Jerome Carl Landry, MD, MBA, was an expert and pioneer in the field of radiation oncology and the treatment of patients with gastrointestinal (GI) tumors. A longtime investigator with the ECOG-ACRIN Cancer Research Group (ECOG-ACRIN), he was the first person to use and develop image-guided and advanced therapeutic techniques. These practices now define modern radiation treatments that continue to improve outcomes for patients.
Dr. Landry was known internationally and published extensively on intensity-modulated radiation therapy (IMRT) for gastrointestinal tumors and soft tissue sarcomas, providing on-site IMRT training in more than 40 radiation oncology centers in the US and abroad. His work has been highlighted at numerous medical and academic conferences.
After overcoming neurologic complications from polio as a child, Dr. Landry went on to graduate magna cum laude from Xavier University in New Orleans. He earned his medical degree from Harvard Medical School and joined Emory University in 1983 as a resident in internal medicine prior to returning to Harvard for his residency training in radiation therapy at Massachusetts General Hospital, where he served as chief resident in his final year. In 1987, he returned to Emory and joined a small group of colleagues to form what is now known as the Winship Cancer Institute. In addition, he developed radiation oncology services at Grady Memorial Hospital and served there as medical director until 2016.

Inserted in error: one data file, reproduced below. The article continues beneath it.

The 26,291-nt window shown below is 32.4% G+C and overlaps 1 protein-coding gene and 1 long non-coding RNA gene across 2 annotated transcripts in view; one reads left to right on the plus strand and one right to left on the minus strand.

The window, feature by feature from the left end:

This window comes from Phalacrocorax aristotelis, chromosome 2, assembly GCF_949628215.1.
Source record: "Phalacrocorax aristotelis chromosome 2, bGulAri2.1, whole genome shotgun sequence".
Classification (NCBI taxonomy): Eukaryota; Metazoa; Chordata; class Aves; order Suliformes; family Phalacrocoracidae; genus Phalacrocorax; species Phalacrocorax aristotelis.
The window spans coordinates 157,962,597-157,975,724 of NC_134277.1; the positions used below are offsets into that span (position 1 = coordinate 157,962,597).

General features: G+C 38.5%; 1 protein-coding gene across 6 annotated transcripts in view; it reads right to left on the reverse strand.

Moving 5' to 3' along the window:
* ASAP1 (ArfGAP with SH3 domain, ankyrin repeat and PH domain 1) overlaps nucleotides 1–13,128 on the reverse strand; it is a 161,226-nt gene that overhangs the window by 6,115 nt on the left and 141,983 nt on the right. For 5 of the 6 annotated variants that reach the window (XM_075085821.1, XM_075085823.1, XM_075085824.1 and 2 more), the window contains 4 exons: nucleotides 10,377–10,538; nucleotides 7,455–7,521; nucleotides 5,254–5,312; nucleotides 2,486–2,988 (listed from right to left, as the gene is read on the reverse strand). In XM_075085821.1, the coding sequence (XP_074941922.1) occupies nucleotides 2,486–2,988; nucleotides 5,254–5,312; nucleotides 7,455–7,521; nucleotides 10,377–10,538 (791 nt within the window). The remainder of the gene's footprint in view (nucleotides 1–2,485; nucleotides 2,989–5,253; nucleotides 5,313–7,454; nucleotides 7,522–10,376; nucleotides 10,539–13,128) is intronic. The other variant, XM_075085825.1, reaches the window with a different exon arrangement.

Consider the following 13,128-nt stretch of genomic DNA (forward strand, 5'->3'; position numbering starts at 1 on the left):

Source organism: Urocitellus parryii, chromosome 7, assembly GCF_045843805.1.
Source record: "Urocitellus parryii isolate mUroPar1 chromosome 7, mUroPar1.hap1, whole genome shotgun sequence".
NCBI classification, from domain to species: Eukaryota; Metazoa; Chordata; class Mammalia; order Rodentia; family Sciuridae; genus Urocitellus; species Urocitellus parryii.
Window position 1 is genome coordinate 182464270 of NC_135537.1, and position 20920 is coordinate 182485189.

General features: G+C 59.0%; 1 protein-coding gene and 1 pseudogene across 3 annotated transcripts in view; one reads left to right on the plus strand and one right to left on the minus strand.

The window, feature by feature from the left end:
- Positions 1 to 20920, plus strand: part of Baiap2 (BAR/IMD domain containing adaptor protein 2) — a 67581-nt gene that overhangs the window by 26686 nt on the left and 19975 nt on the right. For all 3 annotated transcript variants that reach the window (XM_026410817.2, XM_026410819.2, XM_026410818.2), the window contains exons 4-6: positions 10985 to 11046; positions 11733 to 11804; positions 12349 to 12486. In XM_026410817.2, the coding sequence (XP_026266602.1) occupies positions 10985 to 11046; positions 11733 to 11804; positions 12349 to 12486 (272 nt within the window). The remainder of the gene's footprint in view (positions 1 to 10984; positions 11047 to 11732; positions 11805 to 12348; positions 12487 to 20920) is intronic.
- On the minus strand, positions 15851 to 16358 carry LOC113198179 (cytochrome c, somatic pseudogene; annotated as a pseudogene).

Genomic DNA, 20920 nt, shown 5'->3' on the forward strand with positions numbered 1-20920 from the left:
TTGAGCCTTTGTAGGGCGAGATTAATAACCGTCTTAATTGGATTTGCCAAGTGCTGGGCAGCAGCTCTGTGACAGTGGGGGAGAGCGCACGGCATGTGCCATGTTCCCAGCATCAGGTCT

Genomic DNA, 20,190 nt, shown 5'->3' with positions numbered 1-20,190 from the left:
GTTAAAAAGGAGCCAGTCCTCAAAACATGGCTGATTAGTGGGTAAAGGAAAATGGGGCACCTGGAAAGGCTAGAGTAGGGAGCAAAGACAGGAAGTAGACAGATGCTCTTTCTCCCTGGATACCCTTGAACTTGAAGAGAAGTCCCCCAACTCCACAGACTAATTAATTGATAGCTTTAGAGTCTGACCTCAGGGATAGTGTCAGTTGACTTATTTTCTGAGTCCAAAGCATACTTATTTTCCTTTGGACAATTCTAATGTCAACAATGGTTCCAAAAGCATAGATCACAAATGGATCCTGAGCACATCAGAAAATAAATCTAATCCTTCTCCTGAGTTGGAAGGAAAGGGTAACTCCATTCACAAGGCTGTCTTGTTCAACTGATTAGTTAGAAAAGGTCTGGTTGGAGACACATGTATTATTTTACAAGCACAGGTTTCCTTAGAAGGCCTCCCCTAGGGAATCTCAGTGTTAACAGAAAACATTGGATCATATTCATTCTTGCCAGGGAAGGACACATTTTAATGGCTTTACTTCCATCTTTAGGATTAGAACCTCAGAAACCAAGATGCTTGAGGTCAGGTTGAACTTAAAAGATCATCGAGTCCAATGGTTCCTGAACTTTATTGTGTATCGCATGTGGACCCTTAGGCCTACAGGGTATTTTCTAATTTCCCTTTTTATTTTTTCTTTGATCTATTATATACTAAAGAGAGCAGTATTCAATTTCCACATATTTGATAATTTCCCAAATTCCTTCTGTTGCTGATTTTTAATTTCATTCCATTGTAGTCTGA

After three decades of service, in 2018, Emory established an endowed professorship, Jerome Landry, MD, Chair of Cancer Biology.
Anuradha (Bapsi) Chakravarthy, MD (Vanderbilt University) honored Dr. Landry’s life and career at the General Session of the Fall 2022 ECOG-ACRIN Group Meeting in October. Dr. Chakravarthy, who chairs the ECOG-ACRIN Radiation Oncology Committee, described him not only as an excellent clinical investigator, but a funny, kind person who helped them improve their work.
“Landry was a leader in the field of GI oncology and led national clinical trials,” says Suresh Ramalingam, MD, executive director of the Winship Cancer Institute at Emory University, and a deputy chair of ECOG-ACRIN. “He leaves a long-lasting legacy in the field and at Winship.”
Read the Emory University memorial here.